We often hear that Farm Bureau is a grassroots organization. I, along with several other Ohio Farm Bureau members, recently experienced this concept in action as we participated in the first meeting of 2021 of the American Farm Bureau Issues Advisory Committees.
The Issue Advisory Committees provide an avenue for grassroots leaders to contribute their expertise on specific issues, helping to guide the organization’s policy deliberations. The committees meet several times throughout the year to discuss new developments on their assigned issues. The conversations help to guide the AFBF Board of Directors on policy-related actions. There are 12 committees established, covering a vast array of issues that are of utmost importance to Farm Bureau members.
I was appointed to a two-year term on the Market Structures Committee, which deals with a variety of issues, ranging from checkoff programs to commodity markets and everything in between. While typically the committees meet in-person at the American Farm Bureau offices in Washington, D.C., this year’s February meeting was held virtually (I’m in the upper left corner of the featured photo). The virtual format afforded our committee the ability to learn from a broad range of experts from across the country. We heard presentations on carbon markets, livestock marketing and price discovery, and long-term impacts on CFAP payments, among other things. We provided our insights and experiences on these topics in order to allow American Farm Bureau staff to keep in touch with what our committee is experiencing at the local level.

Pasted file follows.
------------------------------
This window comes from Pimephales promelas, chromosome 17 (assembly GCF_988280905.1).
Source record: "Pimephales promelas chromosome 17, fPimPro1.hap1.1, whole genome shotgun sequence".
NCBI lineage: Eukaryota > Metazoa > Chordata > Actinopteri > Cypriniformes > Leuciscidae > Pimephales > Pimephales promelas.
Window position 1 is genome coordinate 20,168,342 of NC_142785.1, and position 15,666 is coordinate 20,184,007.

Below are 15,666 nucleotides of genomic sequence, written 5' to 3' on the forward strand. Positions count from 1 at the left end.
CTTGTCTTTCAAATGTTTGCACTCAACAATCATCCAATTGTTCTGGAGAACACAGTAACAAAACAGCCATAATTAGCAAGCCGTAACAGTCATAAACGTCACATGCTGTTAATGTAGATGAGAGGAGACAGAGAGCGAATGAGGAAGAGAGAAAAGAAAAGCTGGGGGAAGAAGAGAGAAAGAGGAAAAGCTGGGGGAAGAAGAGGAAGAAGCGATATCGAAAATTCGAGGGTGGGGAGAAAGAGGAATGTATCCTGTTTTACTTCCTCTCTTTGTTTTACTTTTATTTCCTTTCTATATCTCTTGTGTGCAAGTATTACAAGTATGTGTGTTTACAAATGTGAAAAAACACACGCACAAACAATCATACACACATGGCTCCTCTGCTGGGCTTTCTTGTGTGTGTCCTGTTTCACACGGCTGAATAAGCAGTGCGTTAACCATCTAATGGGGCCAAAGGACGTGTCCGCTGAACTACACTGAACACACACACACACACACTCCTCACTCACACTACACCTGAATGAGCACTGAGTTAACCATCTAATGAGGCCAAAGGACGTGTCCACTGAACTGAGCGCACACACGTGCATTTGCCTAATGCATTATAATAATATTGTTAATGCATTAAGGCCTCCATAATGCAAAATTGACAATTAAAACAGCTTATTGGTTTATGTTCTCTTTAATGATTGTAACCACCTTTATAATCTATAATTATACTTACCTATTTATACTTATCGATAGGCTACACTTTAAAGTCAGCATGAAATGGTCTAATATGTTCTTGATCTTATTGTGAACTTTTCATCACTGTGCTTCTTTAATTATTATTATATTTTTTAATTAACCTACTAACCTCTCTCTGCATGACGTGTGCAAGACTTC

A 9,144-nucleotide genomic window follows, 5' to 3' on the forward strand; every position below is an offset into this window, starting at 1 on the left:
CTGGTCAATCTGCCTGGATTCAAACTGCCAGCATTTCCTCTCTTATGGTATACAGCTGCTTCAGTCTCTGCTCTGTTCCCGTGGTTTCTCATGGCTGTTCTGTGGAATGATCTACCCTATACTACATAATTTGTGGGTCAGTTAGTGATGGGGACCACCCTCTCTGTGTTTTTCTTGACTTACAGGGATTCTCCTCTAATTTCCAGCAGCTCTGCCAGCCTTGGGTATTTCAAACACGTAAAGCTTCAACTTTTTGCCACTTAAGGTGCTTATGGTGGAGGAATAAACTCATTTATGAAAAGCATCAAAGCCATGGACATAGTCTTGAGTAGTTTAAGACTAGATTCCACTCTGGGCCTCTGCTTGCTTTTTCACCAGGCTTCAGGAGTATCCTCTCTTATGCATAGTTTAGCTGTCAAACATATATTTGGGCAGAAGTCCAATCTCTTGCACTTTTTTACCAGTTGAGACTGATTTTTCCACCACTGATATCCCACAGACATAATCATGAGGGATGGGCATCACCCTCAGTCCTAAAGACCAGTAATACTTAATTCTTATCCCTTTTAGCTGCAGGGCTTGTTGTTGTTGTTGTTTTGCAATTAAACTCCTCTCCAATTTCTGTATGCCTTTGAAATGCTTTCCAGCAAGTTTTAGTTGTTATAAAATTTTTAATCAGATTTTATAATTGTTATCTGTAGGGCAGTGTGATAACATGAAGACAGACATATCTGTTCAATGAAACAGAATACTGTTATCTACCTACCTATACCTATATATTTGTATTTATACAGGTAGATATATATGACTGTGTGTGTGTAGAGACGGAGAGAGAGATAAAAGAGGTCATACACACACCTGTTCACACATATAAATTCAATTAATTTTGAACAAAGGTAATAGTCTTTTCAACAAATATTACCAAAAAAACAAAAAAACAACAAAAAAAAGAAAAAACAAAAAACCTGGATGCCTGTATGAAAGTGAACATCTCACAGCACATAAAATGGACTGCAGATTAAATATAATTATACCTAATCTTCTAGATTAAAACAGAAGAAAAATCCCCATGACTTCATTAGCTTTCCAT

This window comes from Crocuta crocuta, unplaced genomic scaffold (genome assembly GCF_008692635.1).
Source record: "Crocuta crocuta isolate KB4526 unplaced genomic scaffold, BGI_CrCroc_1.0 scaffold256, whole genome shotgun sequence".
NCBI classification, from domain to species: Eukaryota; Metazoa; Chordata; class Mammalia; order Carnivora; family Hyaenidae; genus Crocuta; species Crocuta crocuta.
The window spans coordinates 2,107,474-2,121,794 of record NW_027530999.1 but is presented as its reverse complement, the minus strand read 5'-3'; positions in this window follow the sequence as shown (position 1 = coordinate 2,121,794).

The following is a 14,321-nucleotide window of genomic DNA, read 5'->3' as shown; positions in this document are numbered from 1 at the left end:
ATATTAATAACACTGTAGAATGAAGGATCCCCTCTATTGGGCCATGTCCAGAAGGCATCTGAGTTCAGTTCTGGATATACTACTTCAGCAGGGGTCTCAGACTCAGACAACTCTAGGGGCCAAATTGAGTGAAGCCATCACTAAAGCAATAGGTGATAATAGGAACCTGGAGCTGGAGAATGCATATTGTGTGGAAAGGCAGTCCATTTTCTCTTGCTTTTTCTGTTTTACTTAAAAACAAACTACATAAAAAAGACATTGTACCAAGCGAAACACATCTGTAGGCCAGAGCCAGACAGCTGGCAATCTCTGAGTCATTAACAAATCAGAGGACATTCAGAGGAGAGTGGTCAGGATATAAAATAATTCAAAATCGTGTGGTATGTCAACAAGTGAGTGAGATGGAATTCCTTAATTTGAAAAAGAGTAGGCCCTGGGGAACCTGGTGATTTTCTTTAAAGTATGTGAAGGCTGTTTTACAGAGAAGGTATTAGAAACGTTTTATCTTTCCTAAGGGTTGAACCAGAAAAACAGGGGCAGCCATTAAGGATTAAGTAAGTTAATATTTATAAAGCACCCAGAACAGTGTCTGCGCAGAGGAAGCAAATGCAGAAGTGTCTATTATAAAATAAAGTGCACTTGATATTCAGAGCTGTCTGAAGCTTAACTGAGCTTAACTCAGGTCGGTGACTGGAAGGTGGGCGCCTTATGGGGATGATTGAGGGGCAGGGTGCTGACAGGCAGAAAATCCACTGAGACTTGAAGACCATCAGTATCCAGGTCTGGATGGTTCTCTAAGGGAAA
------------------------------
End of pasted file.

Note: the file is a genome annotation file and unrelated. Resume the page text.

Ohio is well-represented on the Issue Advisory Committees; other members include Ryan Conklin (Environmental Regulations), Sarah Ison (Food Safety), Paul Dorrance (Organic and Direct Marketing), and Anthony Stateler (Water). Senior Director of State and National Policy Brandon Kern also lends his expertise to the Organic and Direct Marketing Committee.
The power of Farm Bureau is in its grassroots, and our policy work depends on members engaging in conversations. The Issues Advisory Committees are just one way that American Farm Bureau ensures that its members’ voices are heard.